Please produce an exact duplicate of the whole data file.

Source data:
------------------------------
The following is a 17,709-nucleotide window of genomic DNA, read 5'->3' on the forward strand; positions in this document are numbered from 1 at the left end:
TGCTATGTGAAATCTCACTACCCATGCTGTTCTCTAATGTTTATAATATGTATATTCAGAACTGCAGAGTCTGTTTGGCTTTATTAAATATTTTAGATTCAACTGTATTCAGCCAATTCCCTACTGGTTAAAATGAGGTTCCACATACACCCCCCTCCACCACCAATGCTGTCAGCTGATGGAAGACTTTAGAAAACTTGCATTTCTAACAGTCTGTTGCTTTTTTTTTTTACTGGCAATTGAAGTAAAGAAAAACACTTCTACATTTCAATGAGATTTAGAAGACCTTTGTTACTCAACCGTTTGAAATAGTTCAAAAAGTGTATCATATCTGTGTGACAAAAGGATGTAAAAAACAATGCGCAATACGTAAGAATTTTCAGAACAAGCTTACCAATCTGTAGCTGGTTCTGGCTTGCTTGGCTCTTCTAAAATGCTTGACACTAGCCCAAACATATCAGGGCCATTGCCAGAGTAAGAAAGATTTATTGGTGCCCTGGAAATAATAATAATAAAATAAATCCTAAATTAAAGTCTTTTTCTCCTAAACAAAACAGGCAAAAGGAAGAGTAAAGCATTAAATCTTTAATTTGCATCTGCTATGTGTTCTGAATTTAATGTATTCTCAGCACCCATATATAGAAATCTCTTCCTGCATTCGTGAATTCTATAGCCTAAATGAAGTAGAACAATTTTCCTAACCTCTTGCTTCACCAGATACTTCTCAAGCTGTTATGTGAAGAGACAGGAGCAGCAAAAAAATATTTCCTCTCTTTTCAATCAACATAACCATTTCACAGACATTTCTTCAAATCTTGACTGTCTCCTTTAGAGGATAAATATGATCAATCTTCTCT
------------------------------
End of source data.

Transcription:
The following is a 17,709-nucleotide window of genomic DNA, read 5'->3' on the forward strand; positions in this document are numbered from 1 at the left end:
TGCTATGTGAAATCTCACTACCCATGCTGTTCTCTAATGTTTATAATATGTATATTCAGAACTGCAGAGTCTGTTTGGCTTTATTAAATATTTTAGATTCAACTGTATTCAGCCAATTCCCTACTGGTTAAAATGAGGTTCCACATACACCCCCCTCCACCACCAATGCTGTCAGCTGATGGAAGACTTTAGAAAACTTGCATTTCTAACAGTCTGTTGCTTTTTTTTTTTACTGGCAATTGAAGTAAAGAAAAACACTTCTACATTTCAATGAGATTTAGAAGACCTTTGTTACTCAACCGTTTGAAATAGTTCAAAAAGTGTATCATATCTGTGTGACAAAAGGATGTAAAAAACAATGCGCAATACGTAAGAATTTTCAGAACAAGCTTACCAATCTGTAGCTGGTTCTGGCTTGCTTGGCTCTTCTAAAATGCTTGACACTAGCCCAAACATATCAGGGCCATTGCCAGAGTAAGAAAGATTTATTGGTGCCCTGGAAATAATAATAATAAAATAAATCCTAAATTAAAGTCTTTTTCTCCTAAACAAAACAGGCAAAAGGAAGAGTAAAGCATTAAATCTTTAATTTGCATCTGCTATGTGTTCTGAATTTAATGTATTCTCAGCACCCATATATAGAAATCTCTTCCTGCATTCGTGAATTCTATAGCCTAAATGAAGTAGAACAATTTTCCTAACCTCTTGCTTCACCAGATACTTCTCAAGCTGTTATGTGAAGAGACAGGAGCAGCAAAAAAATATTTCCTCTCTTTTCAATCAACATAACCATTTCACAGACATTTCTTCAAATCTTGACTGTCTCCTTTAGAGGATAAATATGATCAATCTTCTCT